Touring Mexico With the Three Caballeros
Long before Justin Timberlake, before the Beatles, and even before Elvis Presley, there were the Three Caballeros. Those three happy chappies in snappy serapes took the world of music and Hollywood by storm when they debuted in the 1944 film, “The Three Caballeros.”
The movie was a mix of live action and animation. It was produced as part of Disney’s participation in the Good Neighbor policy instituted by President Franklin Delano Roosevelt toward countries in Latin America. Saludos Amigos, released in 1942, was the first film in this effort. In that film, Donald Duck met Jose Carioca, a dapper Brazilian parrot who was perpetually smoking a cigar. Donald and Jose would go on to become two thirds of the Three Caballeros group.
Rounding out the trio is Panchito Pistoles of Mexico (full name Panchito Romero Miguel Junipero Francisco Quintero González III). Prior to his time with the Three Caballeros, Panchito had appeared in a 1943 Disney comic, in which he fell in love with Clara Cluck.
For a time, the trio could be found in the Magic Kingdom as part of the Mickey Mouse Revue, where they appeared in Audio Animatronic form. The attraction closed in 1980, and the audio animatronics were shipped to Tokyo Disneyland, where they remained until 2009.
In 2007, Walt Disney Word introduced the Gran Fiesta Tour Starring the Three Caballeros in Epcot. It replaced El Rio del Tiempo as the feature attraction inside the pyramid of the Mexico pavilion.
Like El Rio del Tiempo before it, the Gran Fiesta Tour is a slow moving boat ride. Your trip begins by drifting lazily past a towering pyramid and volcano on one side of the boat, and the elegant San Angel Inn on the other. As a side note, the scent of the delicious food in San Angel Inn may make you want to swim back to shore to eat, but fight the urge. There will be plenty of time after your trip.
As you float on, you’ll finally catch sight of the stars of the show. Not all of them, mind you. Donald is missing, and Jose and Panchito are searching for him. They appear in animated form on video screens set against live action footage. You’ll also catch sight of Donald now and then as he gets into all kinds of mischief. Among the real life Mexican locales you’ll spot in the video segments are the Palacio del Bellas Artes and El Castillo (also known as the Temple of Kukulcan).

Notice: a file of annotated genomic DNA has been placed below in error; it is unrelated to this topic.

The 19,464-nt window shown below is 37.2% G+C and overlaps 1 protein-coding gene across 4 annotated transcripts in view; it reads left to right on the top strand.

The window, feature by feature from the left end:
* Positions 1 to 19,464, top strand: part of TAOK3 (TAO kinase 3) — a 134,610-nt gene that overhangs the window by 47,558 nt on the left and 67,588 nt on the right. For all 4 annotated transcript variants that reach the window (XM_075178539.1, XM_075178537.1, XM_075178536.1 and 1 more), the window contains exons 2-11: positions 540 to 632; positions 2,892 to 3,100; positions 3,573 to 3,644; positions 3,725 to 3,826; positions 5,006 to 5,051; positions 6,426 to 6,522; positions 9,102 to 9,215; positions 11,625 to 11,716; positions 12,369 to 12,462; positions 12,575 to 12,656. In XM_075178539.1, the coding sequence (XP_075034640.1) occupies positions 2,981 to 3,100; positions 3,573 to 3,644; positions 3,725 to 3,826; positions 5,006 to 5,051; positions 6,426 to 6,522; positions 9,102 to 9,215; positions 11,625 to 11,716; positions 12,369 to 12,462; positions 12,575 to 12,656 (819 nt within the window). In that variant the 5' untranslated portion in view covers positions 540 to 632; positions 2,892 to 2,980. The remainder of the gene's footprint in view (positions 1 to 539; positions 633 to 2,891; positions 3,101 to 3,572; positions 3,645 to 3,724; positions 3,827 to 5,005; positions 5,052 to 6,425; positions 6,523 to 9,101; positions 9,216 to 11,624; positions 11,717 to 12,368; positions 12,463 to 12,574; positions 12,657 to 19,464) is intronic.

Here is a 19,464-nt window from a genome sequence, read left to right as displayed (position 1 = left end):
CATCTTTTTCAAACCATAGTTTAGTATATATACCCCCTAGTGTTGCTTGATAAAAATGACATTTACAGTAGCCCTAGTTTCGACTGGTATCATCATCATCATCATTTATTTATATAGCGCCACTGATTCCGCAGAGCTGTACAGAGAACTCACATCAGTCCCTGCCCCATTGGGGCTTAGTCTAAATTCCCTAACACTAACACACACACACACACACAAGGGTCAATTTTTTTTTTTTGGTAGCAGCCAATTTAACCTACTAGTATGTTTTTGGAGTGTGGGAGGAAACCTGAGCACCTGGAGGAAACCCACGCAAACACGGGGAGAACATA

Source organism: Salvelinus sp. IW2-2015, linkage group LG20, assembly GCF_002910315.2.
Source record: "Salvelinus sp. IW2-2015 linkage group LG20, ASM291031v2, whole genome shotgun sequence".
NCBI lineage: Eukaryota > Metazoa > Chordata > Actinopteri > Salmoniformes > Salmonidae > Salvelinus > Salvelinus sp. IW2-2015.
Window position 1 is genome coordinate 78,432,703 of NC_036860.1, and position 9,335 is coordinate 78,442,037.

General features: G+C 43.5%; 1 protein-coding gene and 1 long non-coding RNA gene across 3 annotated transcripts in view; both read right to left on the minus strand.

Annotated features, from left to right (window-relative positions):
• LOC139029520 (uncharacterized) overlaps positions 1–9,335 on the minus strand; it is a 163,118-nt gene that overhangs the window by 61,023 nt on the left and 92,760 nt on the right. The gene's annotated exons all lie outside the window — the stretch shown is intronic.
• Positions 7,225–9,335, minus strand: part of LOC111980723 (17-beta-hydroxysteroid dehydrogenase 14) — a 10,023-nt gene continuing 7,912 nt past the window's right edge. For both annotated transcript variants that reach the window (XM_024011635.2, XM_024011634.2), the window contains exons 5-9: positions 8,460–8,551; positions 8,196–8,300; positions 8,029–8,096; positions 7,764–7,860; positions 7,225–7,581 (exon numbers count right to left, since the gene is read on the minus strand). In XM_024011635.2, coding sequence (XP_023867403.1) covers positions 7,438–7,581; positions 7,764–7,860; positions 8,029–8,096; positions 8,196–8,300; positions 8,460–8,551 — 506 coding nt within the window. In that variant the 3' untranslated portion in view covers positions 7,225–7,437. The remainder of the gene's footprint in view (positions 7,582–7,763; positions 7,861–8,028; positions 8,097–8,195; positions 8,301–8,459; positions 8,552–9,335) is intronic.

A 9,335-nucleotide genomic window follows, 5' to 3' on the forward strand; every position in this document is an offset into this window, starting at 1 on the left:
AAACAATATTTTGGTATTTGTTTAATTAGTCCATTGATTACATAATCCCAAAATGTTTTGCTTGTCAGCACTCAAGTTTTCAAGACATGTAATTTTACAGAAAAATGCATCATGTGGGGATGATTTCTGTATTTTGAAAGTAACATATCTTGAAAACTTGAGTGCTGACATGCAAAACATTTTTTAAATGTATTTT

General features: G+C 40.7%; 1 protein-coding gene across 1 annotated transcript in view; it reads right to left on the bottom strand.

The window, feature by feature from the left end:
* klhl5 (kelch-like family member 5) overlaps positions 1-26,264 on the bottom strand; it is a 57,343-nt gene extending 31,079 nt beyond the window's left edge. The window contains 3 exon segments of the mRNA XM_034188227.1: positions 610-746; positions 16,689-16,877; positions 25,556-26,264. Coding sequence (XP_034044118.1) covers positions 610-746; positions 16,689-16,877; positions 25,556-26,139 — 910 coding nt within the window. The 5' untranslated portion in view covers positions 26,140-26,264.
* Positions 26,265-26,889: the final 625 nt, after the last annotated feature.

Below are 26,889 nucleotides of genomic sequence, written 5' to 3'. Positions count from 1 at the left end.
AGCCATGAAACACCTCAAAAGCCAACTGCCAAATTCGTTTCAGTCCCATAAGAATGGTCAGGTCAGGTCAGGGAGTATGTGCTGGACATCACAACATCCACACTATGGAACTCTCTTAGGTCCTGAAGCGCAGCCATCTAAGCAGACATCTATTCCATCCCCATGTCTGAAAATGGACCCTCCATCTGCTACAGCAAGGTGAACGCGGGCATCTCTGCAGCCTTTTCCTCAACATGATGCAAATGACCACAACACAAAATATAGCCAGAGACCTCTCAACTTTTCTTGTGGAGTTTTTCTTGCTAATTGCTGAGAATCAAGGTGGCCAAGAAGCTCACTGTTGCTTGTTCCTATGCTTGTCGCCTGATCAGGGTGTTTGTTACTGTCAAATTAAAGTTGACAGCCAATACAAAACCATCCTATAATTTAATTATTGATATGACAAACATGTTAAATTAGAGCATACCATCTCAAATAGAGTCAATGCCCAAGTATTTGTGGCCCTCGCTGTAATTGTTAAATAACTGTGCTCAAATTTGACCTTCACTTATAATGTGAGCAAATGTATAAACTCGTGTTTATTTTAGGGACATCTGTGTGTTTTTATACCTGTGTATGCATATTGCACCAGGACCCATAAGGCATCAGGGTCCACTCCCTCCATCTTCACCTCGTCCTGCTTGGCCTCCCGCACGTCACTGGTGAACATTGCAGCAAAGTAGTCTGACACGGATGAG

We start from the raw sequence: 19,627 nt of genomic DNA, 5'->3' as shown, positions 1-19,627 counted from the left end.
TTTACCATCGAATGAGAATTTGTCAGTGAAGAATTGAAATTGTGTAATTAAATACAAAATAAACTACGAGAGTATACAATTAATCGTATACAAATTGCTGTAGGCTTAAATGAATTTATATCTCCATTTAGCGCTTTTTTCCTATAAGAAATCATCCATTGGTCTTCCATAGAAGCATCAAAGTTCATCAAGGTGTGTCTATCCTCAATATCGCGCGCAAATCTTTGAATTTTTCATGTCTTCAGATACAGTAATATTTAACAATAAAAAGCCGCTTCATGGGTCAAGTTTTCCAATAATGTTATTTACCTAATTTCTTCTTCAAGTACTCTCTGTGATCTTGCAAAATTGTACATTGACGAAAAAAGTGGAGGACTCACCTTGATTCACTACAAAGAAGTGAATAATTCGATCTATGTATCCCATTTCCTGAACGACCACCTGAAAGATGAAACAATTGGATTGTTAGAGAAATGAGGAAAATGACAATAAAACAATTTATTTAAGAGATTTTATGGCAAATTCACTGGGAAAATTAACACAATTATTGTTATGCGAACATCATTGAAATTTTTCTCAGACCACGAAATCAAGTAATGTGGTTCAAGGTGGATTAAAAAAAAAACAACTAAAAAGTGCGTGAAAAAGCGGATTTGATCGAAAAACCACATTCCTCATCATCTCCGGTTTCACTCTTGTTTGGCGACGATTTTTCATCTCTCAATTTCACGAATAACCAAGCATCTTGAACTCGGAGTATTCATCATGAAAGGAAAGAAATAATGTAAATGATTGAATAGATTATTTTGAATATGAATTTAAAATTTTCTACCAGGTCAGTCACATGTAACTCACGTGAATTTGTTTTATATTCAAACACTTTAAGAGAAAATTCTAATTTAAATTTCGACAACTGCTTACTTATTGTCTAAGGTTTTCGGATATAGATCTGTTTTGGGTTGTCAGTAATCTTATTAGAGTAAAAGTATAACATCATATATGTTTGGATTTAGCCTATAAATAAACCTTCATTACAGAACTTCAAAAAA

Perhaps the most charming part of the attraction comes next. Your boat drifts into an area that looks like it came straight from “it’s a small world.” This isn’t a coincidence. Mary Blair, the artist responsible for much of the iconic look of “it’s a small world,” was one of the artists who travelled to South America during the creation of the films “Saludos Amigos” and “The Three Caballeros.” The experience helped shape her distinctive artistic style, particularly her use of color. Her style and influence can be seen throughout this area, and she worked to design the audio animatronics which first appeared in El Rio Del Tiempo and were kept for Gran Fiesta.
However, though the attraction opened in 2007, the stars of the show wouldn’t appear in audio animatronic form until 2009. As noted above, that’s when they left Tokyo Disneyland and made their triumphant return to Orlando. Now, they appear near the end of the attraction, singing for the Guests as they float by.
Gran Fiesta is a personal and family favorite. Despite its charm, the attraction seldom has a wait, which means that we almost always ride it more than once. Typically more than twice, and sometimes more than three times. On one memorable occasion, Cast Members didn’t even make us exit our boat at the end. They just sent us around for another ride through.
Now, before we go, lift your voices with mine and we can sing together:
“We’re three caballeros
Three gay caballeros
They say we are birds of a feather
We’re happy amigos
No matter where he goes
The one, two, and three goes
We’re always together…”